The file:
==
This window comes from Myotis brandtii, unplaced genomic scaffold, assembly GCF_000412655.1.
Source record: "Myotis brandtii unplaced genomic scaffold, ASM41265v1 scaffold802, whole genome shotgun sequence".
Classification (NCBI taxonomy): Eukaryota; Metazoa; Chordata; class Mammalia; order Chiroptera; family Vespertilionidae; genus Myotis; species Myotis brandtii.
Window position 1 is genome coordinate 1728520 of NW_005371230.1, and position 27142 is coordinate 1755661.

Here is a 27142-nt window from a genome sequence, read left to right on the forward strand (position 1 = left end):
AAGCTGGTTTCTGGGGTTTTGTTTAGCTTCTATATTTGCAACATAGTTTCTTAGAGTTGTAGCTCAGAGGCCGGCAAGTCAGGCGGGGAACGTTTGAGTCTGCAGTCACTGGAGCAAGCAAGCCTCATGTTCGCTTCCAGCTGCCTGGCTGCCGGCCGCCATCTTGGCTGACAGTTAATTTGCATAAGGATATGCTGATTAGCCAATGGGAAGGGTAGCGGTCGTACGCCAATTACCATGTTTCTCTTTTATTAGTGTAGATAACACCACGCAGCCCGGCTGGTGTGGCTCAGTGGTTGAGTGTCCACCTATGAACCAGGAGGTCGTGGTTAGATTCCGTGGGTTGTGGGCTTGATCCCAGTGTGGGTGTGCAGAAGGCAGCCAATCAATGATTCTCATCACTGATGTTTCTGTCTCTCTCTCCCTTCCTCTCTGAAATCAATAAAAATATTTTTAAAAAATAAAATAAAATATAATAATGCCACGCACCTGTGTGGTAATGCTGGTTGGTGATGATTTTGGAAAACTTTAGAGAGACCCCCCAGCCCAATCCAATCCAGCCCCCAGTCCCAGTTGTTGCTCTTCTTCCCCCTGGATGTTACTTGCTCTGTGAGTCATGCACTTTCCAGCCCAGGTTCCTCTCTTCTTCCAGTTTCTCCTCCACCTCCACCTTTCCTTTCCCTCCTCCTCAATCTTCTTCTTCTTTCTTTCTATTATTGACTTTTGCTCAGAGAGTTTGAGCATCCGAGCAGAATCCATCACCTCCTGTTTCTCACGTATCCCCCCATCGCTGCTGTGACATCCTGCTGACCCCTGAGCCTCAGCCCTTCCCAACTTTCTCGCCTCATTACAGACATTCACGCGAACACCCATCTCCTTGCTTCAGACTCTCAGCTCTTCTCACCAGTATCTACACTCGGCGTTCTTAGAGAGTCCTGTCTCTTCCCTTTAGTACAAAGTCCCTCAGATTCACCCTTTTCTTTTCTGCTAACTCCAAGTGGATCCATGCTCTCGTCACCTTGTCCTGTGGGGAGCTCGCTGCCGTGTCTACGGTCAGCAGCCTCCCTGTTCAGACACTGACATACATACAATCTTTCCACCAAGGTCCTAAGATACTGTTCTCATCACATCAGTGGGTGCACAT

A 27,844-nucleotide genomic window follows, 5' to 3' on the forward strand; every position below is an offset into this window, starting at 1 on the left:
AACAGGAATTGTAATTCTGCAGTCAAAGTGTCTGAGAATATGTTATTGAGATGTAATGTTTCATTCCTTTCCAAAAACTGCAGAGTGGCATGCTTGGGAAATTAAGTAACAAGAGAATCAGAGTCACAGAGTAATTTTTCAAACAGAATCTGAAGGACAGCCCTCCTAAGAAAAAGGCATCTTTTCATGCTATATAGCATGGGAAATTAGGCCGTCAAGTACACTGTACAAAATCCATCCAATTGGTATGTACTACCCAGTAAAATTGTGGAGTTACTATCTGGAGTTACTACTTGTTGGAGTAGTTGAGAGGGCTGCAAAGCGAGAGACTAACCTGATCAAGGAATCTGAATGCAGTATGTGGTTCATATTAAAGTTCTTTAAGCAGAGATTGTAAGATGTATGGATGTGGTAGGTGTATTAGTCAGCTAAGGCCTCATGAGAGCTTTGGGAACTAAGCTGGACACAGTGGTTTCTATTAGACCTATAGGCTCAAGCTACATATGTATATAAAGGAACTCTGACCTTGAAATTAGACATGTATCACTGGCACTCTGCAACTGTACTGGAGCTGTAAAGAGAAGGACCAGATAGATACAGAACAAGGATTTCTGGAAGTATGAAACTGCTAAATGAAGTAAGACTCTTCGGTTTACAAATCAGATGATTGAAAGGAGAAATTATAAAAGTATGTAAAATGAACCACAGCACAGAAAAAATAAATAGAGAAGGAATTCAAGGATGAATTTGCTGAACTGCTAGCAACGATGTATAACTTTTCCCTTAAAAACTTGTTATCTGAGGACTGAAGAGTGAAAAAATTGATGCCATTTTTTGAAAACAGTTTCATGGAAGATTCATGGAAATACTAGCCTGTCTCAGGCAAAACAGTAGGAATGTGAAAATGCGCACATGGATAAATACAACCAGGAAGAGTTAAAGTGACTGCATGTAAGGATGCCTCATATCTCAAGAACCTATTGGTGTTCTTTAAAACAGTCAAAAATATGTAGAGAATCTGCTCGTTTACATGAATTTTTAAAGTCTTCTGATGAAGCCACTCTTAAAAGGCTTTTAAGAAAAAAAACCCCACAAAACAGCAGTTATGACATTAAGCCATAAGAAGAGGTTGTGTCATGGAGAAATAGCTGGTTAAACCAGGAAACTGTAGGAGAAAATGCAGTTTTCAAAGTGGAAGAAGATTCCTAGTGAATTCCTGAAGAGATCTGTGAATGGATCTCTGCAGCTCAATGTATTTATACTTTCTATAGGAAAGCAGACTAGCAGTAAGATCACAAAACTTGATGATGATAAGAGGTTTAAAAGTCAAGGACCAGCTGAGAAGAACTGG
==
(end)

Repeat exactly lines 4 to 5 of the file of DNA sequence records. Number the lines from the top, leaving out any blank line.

Window position 1 is genome coordinate 1728520 of NW_005371230.1, and position 27142 is coordinate 1755661.

Here is a 27142-nt window from a genome sequence, read left to right on the forward strand (position 1 = left end):